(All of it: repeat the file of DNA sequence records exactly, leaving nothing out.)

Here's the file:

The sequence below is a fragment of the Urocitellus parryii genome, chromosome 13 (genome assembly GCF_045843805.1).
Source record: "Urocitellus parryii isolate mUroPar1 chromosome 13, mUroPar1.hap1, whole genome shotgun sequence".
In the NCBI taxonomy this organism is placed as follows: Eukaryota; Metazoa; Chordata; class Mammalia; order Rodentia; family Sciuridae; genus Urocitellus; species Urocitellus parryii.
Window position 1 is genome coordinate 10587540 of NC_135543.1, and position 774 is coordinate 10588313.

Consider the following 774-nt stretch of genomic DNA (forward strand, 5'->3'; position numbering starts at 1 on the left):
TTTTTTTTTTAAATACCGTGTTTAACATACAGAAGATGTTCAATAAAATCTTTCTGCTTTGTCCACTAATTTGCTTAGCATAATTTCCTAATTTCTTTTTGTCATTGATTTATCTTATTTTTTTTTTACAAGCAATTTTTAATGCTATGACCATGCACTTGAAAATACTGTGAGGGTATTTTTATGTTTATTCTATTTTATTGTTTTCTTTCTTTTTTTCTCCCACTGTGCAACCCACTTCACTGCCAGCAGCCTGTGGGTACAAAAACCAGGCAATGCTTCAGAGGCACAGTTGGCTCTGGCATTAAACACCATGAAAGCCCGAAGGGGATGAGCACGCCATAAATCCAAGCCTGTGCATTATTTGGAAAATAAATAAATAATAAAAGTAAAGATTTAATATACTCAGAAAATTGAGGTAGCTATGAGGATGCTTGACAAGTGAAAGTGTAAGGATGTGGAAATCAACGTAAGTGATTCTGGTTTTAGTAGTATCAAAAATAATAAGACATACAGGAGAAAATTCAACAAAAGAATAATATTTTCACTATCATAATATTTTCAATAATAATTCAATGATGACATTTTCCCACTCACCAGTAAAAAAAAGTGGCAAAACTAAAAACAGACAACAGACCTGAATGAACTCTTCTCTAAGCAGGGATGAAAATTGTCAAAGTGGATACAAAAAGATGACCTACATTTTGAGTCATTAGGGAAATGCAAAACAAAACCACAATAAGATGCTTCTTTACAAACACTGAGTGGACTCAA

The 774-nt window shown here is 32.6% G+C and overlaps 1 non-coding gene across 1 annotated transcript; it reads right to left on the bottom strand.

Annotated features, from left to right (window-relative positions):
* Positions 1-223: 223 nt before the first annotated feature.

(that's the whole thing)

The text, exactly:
The sequence below is a fragment of the Urocitellus parryii genome, chromosome 13 (genome assembly GCF_045843805.1).
Source record: "Urocitellus parryii isolate mUroPar1 chromosome 13, mUroPar1.hap1, whole genome shotgun sequence".
In the NCBI taxonomy this organism is placed as follows: Eukaryota; Metazoa; Chordata; class Mammalia; order Rodentia; family Sciuridae; genus Urocitellus; species Urocitellus parryii.
Window position 1 is genome coordinate 10587540 of NC_135543.1, and position 774 is coordinate 10588313.

Consider the following 774-nt stretch of genomic DNA (forward strand, 5'->3'; position numbering starts at 1 on the left):
TTTTTTTTTTAAATACCGTGTTTAACATACAGAAGATGTTCAATAAAATCTTTCTGCTTTGTCCACTAATTTGCTTAGCATAATTTCCTAATTTCTTTTTGTCATTGATTTATCTTATTTTTTTTTTACAAGCAATTTTTAATGCTATGACCATGCACTTGAAAATACTGTGAGGGTATTTTTATGTTTATTCTATTTTATTGTTTTCTTTCTTTTTTTCTCCCACTGTGCAACCCACTTCACTGCCAGCAGCCTGTGGGTACAAAAACCAGGCAATGCTTCAGAGGCACAGTTGGCTCTGGCATTAAACACCATGAAAGCCCGAAGGGGATGAGCACGCCATAAATCCAAGCCTGTGCATTATTTGGAAAATAAATAAATAATAAAAGTAAAGATTTAATATACTCAGAAAATTGAGGTAGCTATGAGGATGCTTGACAAGTGAAAGTGTAAGGATGTGGAAATCAACGTAAGTGATTCTGGTTTTAGTAGTATCAAAAATAATAAGACATACAGGAGAAAATTCAACAAAAGAATAATATTTTCACTATCATAATATTTTCAATAATAATTCAATGATGACATTTTCCCACTCACCAGTAAAAAAAAGTGGCAAAACTAAAAACAGACAACAGACCTGAATGAACTCTTCTCTAAGCAGGGATGAAAATTGTCAAAGTGGATACAAAAAGATGACCTACATTTTGAGTCATTAGGGAAATGCAAAACAAAACCACAATAAGATGCTTCTTTACAAACACTGAGTGGACTCAA

The 774-nt window shown here is 32.6% G+C and overlaps 1 non-coding gene across 1 annotated transcript; it reads right to left on the bottom strand.

Annotated features, from left to right (window-relative positions):
* Positions 1-223: 223 nt before the first annotated feature.